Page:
At a meeting with Ghanaian President Nana Akufo-Addo, new chairman of ECOWAS, Accra, Ghana, September 2020
Francis Kokoroko / Reuters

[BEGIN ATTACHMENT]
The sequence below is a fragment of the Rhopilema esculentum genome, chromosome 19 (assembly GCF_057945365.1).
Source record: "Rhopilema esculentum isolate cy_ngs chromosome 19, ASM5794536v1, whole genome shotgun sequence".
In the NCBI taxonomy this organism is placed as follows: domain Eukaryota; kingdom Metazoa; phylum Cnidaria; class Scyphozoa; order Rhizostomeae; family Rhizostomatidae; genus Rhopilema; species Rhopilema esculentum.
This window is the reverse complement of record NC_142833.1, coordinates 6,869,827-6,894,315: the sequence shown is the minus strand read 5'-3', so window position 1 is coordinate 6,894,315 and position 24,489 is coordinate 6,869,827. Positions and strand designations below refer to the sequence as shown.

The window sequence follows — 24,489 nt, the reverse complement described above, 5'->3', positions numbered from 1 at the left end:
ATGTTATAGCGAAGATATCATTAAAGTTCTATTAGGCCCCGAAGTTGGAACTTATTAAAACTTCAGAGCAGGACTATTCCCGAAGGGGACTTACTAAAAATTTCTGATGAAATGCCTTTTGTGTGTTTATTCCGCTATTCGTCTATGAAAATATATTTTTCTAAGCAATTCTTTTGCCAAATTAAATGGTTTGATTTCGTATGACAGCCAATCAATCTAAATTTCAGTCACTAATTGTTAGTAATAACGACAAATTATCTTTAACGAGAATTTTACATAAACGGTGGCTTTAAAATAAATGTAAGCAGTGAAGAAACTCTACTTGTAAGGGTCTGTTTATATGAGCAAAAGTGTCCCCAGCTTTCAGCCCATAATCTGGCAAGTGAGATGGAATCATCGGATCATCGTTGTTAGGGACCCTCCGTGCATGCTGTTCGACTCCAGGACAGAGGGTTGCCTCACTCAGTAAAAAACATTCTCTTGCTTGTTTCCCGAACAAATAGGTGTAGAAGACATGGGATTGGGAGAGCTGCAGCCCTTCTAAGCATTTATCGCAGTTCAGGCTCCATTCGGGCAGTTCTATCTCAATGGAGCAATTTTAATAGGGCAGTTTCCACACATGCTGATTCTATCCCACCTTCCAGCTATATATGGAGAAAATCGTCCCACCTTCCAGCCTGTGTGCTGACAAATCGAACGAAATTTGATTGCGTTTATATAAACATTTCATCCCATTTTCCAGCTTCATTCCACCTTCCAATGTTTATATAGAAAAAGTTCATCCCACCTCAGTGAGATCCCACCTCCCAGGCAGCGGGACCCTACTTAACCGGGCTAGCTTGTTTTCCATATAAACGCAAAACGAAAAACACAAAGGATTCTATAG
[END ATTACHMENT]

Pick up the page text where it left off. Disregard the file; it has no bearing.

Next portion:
Over a decade ago, the leaders of the Economic Community of West African States (ECOWAS), a regional trade bloc of 15 countries with a total population of roughly 400 million, committed to establishing a monetary and currency union by the end of 2020. In other words, they agreed to renounce monetary sovereignty and adopt a common currency managed by a single central bank. Eliminating multiple currencies, they believed, would dismantle barriers to the flow of goods, money, and people and lay the foundations for greater prosperity. Ultimately, they hoped their regional monetary organization might blaze a trail to an Africa-wide currency union that

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